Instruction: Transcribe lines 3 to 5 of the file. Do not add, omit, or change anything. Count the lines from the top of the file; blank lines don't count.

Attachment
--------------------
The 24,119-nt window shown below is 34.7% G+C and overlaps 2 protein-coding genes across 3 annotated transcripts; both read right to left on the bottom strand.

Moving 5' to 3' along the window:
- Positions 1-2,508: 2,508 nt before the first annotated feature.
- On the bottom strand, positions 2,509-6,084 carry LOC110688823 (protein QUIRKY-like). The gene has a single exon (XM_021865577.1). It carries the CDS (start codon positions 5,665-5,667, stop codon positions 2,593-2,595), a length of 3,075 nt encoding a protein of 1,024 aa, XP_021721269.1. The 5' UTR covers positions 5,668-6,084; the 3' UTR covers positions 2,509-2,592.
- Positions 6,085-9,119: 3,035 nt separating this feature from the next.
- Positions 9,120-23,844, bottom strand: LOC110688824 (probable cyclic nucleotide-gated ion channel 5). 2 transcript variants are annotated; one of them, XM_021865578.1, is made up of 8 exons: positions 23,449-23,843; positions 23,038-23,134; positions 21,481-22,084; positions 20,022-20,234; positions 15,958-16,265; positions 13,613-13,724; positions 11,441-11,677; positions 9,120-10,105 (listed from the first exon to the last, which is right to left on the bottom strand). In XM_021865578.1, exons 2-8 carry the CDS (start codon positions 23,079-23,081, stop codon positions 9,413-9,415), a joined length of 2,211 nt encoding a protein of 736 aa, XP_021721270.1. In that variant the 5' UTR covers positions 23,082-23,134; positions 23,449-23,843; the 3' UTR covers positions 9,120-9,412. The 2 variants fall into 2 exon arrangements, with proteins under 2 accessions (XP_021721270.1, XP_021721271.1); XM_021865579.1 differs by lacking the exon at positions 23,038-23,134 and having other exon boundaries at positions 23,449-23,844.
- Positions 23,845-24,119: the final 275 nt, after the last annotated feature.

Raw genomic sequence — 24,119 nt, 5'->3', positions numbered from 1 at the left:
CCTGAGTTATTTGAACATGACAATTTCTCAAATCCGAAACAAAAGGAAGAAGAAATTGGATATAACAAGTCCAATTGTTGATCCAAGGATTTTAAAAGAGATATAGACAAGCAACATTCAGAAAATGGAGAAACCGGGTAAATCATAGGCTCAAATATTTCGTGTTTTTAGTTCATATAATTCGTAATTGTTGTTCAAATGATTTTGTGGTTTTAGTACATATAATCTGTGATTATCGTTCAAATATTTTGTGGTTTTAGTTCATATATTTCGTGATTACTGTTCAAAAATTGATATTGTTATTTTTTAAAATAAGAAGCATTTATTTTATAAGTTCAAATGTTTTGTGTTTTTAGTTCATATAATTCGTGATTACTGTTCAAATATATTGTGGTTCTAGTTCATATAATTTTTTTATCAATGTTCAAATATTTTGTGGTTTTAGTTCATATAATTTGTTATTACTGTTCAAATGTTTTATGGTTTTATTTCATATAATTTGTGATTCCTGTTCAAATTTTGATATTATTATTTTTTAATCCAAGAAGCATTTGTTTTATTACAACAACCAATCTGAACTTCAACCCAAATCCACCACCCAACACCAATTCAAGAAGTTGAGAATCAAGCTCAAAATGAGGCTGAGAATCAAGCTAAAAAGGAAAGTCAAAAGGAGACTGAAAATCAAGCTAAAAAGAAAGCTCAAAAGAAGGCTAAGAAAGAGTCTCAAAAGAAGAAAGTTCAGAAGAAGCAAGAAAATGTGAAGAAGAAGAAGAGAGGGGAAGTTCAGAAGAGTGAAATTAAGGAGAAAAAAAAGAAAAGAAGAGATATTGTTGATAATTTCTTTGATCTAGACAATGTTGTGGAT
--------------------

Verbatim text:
- Positions 1-2,508: 2,508 nt before the first annotated feature.
- On the bottom strand, positions 2,509-6,084 carry LOC110688823 (protein QUIRKY-like). The gene has a single exon (XM_021865577.1). It carries the CDS (start codon positions 5,665-5,667, stop codon positions 2,593-2,595), a length of 3,075 nt encoding a protein of 1,024 aa, XP_021721269.1. The 5' UTR covers positions 5,668-6,084; the 3' UTR covers positions 2,509-2,592.
- Positions 6,085-9,119: 3,035 nt separating this feature from the next.